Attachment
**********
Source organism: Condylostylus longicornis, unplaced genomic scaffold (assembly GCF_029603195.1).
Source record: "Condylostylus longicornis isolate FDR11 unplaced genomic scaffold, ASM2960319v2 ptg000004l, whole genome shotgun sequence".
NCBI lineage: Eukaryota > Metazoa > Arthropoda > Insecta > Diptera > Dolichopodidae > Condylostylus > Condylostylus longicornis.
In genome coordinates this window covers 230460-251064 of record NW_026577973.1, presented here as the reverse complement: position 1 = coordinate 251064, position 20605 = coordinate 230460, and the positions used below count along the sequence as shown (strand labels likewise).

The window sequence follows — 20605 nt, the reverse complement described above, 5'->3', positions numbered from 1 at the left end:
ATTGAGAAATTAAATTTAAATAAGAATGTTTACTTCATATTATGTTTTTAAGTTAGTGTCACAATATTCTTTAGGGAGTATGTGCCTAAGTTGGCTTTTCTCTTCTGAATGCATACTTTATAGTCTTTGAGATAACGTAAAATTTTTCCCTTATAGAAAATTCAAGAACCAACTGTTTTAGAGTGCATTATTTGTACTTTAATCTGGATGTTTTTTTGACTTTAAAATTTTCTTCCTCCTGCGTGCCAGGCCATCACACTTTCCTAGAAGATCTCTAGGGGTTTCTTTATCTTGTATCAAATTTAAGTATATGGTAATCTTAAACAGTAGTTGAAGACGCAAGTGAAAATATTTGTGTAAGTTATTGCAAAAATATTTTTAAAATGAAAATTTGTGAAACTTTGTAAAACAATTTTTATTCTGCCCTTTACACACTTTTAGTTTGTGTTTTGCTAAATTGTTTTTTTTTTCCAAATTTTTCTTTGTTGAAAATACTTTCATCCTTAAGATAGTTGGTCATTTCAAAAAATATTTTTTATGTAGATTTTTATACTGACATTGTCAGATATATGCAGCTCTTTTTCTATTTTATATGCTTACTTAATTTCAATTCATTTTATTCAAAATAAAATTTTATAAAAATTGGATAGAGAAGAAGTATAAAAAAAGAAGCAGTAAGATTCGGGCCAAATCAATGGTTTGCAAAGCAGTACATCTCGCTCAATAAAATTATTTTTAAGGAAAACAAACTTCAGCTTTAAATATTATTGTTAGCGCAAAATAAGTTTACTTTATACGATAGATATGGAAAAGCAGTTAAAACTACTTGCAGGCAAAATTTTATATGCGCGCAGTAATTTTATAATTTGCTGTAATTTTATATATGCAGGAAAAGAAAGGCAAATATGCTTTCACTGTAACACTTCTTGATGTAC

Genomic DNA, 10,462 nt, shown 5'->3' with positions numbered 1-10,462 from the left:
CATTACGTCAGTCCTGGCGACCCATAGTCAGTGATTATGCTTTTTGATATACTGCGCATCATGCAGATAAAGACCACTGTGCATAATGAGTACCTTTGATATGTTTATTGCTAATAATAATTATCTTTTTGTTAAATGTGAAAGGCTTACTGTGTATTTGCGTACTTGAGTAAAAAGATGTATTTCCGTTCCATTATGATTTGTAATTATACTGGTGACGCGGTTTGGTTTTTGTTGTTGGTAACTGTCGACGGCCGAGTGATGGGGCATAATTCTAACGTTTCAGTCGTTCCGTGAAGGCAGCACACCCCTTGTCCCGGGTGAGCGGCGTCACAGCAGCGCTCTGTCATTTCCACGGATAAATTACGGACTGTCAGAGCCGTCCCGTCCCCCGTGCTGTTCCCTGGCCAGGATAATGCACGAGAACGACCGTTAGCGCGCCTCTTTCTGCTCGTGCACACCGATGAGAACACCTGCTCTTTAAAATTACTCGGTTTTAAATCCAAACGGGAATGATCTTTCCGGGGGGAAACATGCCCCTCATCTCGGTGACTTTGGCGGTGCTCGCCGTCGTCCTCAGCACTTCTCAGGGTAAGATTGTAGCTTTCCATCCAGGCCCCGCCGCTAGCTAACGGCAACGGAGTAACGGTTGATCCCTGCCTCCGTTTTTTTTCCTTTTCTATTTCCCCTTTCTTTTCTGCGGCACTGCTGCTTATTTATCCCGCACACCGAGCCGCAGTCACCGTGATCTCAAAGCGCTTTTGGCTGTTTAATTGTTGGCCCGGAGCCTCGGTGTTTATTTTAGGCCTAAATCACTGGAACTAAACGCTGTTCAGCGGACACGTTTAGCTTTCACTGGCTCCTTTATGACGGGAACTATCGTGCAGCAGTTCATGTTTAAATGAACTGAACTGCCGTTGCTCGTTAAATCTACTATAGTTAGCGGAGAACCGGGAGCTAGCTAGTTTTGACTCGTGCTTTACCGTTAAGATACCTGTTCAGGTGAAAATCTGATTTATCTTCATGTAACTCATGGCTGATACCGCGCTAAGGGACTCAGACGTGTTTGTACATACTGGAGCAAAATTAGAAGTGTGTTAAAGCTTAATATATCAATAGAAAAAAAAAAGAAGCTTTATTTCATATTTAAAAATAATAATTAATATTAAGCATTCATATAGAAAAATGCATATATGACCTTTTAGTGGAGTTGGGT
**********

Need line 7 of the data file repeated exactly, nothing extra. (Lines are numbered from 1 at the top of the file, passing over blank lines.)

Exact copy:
Genomic DNA, 10,462 nt, shown 5'->3' with positions numbered 1-10,462 from the left: